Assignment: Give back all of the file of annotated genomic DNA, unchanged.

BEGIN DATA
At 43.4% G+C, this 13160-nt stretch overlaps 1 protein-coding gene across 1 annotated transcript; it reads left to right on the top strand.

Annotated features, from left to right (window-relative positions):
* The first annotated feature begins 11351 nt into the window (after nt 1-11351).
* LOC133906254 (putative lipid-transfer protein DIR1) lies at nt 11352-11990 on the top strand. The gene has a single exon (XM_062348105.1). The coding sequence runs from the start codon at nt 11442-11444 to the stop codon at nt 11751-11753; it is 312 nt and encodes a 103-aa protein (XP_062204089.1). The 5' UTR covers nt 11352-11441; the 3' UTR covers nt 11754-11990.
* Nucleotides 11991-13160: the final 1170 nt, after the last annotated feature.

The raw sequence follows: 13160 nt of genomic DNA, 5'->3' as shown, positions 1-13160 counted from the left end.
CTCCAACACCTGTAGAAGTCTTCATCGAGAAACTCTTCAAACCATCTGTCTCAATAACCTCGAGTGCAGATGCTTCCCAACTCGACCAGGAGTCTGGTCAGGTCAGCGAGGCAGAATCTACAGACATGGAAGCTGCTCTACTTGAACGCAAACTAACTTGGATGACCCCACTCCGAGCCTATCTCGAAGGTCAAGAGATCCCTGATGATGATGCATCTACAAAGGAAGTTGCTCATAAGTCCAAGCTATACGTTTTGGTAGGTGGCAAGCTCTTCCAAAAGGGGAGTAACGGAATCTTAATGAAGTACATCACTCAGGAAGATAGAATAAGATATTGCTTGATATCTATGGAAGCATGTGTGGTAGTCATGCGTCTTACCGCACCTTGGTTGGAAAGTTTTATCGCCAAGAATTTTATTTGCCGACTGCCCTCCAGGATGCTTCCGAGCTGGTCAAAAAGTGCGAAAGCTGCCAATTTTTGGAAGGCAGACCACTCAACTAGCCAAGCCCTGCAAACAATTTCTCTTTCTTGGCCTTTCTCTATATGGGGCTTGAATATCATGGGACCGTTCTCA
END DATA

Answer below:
At 43.4% G+C, this 13160-nt stretch overlaps 1 protein-coding gene across 1 annotated transcript; it reads left to right on the top strand.

Annotated features, from left to right (window-relative positions):
* The first annotated feature begins 11351 nt into the window (after nt 1-11351).
* LOC133906254 (putative lipid-transfer protein DIR1) lies at nt 11352-11990 on the top strand. The gene has a single exon (XM_062348105.1). The coding sequence runs from the start codon at nt 11442-11444 to the stop codon at nt 11751-11753; it is 312 nt and encodes a 103-aa protein (XP_062204089.1). The 5' UTR covers nt 11352-11441; the 3' UTR covers nt 11754-11990.
* Nucleotides 11991-13160: the final 1170 nt, after the last annotated feature.

The raw sequence follows: 13160 nt of genomic DNA, 5'->3' as shown, positions 1-13160 counted from the left end.
CTCCAACACCTGTAGAAGTCTTCATCGAGAAACTCTTCAAACCATCTGTCTCAATAACCTCGAGTGCAGATGCTTCCCAACTCGACCAGGAGTCTGGTCAGGTCAGCGAGGCAGAATCTACAGACATGGAAGCTGCTCTACTTGAACGCAAACTAACTTGGATGACCCCACTCCGAGCCTATCTCGAAGGTCAAGAGATCCCTGATGATGATGCATCTACAAAGGAAGTTGCTCATAAGTCCAAGCTATACGTTTTGGTAGGTGGCAAGCTCTTCCAAAAGGGGAGTAACGGAATCTTAATGAAGTACATCACTCAGGAAGATAGAATAAGATATTGCTTGATATCTATGGAAGCATGTGTGGTAGTCATGCGTCTTACCGCACCTTGGTTGGAAAGTTTTATCGCCAAGAATTTTATTTGCCGACTGCCCTCCAGGATGCTTCCGAGCTGGTCAAAAAGTGCGAAAGCTGCCAATTTTTGGAAGGCAGACCACTCAACTAGCCAAGCCCTGCAAACAATTTCTCTTTCTTGGCCTTTCTCTATATGGGGCTTGAATATCATGGGACCGTTCTCA